As the OP suggests, even within the questionnaire it's odd that EITHER one of the four options is selectable OR all four of the options combined; BUT NOT two or even three of the options combined.

15. ### Nicholas Waller said,

September 5, 2011 @ 5:53 am

i after v when after e, isn't it?

16. ### Colin John said,

September 5, 2011 @ 7:35 am

I heard an advertisement on local radio that said (and I quote) "Barnsley Kitchens, free fitting, or discount for self-fit".

17. ### Jon Weinberg said,

September 5, 2011 @ 7:46 am

(myl, your link is broken.) This is a fund-raising letter, and it's common for fund-raising letters to include slapdash unscientific polls so that donors can feel that they're being heard. The limited choices on this one strike me as more the result of a sort of nerd-speak than of push-polling; the writers likely didn't take a lot of time on the poll, and included the possible answers that struck *them* as plausible. If you're the sort of person who gives money to the LWV, you probably agree with this set of choices. Other possible answers (such as "one of the parties has been taken over by loons") weren't the sort of things that would occur to someone who works for or gives money to the LWV (and would have been seen as insufficiently nonpartisan if they had).

18. ### Dan Hemmens said,

September 5, 2011 @ 8:46 am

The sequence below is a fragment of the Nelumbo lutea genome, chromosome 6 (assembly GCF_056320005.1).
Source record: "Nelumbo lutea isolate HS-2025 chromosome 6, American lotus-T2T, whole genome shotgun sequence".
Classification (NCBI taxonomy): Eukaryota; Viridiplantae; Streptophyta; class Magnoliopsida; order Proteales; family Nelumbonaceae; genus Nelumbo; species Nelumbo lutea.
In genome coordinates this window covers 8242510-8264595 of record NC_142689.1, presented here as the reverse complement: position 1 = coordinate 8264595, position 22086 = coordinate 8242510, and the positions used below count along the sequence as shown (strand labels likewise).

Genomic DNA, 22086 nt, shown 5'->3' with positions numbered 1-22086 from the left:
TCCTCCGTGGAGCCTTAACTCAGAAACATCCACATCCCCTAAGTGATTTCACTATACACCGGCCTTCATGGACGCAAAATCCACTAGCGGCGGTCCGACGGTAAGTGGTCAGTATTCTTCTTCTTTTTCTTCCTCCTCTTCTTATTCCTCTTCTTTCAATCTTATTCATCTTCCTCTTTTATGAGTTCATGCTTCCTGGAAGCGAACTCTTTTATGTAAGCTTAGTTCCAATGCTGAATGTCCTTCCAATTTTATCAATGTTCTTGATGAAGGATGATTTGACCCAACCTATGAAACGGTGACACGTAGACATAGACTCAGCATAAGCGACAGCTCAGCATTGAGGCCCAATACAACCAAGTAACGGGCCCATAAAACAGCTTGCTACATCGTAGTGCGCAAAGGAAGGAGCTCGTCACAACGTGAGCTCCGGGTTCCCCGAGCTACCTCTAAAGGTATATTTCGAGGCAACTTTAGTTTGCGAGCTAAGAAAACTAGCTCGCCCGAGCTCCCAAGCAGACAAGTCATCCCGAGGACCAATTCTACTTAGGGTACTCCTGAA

Like the second commenter, I'd argue that there's a certain legitimacy in treating four problems as a single large problem.

Looking at it backwards, you could phrase the whole thing as: "the single biggest problem with American politics is that politicians, only being interested in furthering their political careers, allow themselves to be unduly influenced by special interest groups, to succumb to partisan politics and to lose touch with ordinary Americans."

It's a detailed description of a complicated problem, but it's still reasonable to refer to it as a single problem. By a similar token you could break down most of the individual points on that list into yet smaller points ("special interests" for example, presumably covers a great many things as does being "out of touch with regular Americans").

Plus, as others have pointed out, this doesn't read like a genuine poll to me, so much as a set of rhetorical questions.

19. ### SeanH said,